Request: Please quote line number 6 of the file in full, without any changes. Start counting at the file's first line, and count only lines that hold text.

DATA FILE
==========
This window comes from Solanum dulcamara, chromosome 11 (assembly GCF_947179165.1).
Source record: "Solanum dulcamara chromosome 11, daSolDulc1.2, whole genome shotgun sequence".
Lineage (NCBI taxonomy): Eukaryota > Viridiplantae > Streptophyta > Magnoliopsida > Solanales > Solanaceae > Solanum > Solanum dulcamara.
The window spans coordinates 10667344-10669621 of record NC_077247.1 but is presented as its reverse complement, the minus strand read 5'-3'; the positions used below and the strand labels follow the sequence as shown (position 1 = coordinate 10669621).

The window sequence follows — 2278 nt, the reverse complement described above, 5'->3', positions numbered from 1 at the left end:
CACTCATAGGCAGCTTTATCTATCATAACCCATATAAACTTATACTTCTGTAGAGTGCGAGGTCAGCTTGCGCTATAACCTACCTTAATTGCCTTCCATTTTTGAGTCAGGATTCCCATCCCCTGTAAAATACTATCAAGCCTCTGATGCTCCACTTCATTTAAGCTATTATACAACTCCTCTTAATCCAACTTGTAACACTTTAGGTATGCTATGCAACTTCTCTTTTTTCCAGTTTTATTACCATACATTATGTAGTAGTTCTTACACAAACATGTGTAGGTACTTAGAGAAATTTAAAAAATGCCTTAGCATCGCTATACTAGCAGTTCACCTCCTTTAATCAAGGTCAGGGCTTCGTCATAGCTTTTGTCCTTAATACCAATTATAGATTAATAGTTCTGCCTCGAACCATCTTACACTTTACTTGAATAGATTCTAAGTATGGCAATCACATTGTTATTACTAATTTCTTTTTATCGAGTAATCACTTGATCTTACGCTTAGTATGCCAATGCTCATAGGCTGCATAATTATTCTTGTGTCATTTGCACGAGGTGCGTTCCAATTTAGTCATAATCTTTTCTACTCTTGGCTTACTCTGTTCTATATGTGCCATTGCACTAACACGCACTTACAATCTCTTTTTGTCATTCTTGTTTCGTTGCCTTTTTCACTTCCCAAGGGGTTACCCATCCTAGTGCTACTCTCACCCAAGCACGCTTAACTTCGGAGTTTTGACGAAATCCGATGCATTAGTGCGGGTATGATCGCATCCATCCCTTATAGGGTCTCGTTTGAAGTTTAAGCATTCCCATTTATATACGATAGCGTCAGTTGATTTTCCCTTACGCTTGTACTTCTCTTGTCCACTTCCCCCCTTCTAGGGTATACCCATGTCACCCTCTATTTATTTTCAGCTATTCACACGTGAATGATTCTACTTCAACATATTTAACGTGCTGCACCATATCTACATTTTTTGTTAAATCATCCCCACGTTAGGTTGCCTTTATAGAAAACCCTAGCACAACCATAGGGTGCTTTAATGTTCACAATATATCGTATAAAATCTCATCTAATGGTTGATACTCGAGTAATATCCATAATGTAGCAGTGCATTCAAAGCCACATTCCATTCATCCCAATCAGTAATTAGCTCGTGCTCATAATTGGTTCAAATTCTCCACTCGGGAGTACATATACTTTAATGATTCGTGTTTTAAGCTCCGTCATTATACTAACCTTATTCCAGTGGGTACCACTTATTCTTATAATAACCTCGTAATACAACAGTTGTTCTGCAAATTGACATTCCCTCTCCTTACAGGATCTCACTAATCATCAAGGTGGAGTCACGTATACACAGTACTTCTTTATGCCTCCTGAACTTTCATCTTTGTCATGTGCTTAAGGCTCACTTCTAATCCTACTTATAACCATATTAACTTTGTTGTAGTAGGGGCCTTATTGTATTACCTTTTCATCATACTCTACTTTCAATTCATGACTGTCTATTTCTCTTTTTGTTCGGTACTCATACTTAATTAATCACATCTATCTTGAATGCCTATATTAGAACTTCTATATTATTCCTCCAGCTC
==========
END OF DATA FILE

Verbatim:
CACTCATAGGCAGCTTTATCTATCATAACCCATATAAACTTATACTTCTGTAGAGTGCGAGGTCAGCTTGCGCTATAACCTACCTTAATTGCCTTCCATTTTTGAGTCAGGATTCCCATCCCCTGTAAAATACTATCAAGCCTCTGATGCTCCACTTCATTTAAGCTATTATACAACTCCTCTTAATCCAACTTGTAACACTTTAGGTATGCTATGCAACTTCTCTTTTTTCCAGTTTTATTACCATACATTATGTAGTAGTTCTTACACAAACATGTGTAGGTACTTAGAGAAATTTAAAAAATGCCTTAGCATCGCTATACTAGCAGTTCACCTCCTTTAATCAAGGTCAGGGCTTCGTCATAGCTTTTGTCCTTAATACCAATTATAGATTAATAGTTCTGCCTCGAACCATCTTACACTTTACTTGAATAGATTCTAAGTATGGCAATCACATTGTTATTACTAATTTCTTTTTATCGAGTAATCACTTGATCTTACGCTTAGTATGCCAATGCTCATAGGCTGCATAATTATTCTTGTGTCATTTGCACGAGGTGCGTTCCAATTTAGTCATAATCTTTTCTACTCTTGGCTTACTCTGTTCTATATGTGCCATTGCACTAACACGCACTTACAATCTCTTTTTGTCATTCTTGTTTCGTTGCCTTTTTCACTTCCCAAGGGGTTACCCATCCTAGTGCTACTCTCACCCAAGCACGCTTAACTTCGGAGTTTTGACGAAATCCGATGCATTAGTGCGGGTATGATCGCATCCATCCCTTATAGGGTCTCGTTTGAAGTTTAAGCATTCCCATTTATATACGATAGCGTCAGTTGATTTTCCCTTACGCTTGTACTTCTCTTGTCCACTTCCCCCCTTCTAGGGTATACCCATGTCACCCTCTATTTATTTTCAGCTATTCACACGTGAATGATTCTACTTCAACATATTTAACGTGCTGCACCATATCTACATTTTTTGTTAAATCATCCCCACGTTAGGTTGCCTTTATAGAAAACCCTAGCACAACCATAGGGTGCTTTAATGTTCACAATATATCGTATAAAATCTCATCTAATGGTTGATACTCGAGTAATATCCATAATGTAGCAGTGCATTCAAAGCCACATTCCATTCATCCCAATCAGTAATTAGCTCGTGCTCATAATTGGTTCAAATTCTCCACTCGGGAGTACATATACTTTAATGATTCGTGTTTTAAGCTCCGTCATTATACTAACCTTATTCCAGTGGGTACCACTTATTCTTATAATAACCTCGTAATACAACAGTTGTTCTGCAAATTGACATTCCCTCTCCTTACAGGATCTCACTAATCATCAAGGTGGAGTCACGTATACACAGTACTTCTTTATGCCTCCTGAACTTTCATCTTTGTCATGTGCTTAAGGCTCACTTCTAATCCTACTTATAACCATATTAACTTTGTTGTAGTAGGGGCCTTATTGTATTACCTTTTCATCATACTCTACTTTCAATTCATGACTGTCTATTTCTCTTTTTGTTCGGTACTCATACTTAATTAATCACATCTATCTTGAATGCCTATATTAGAACTTCTATATTATTCCTCCAGCTC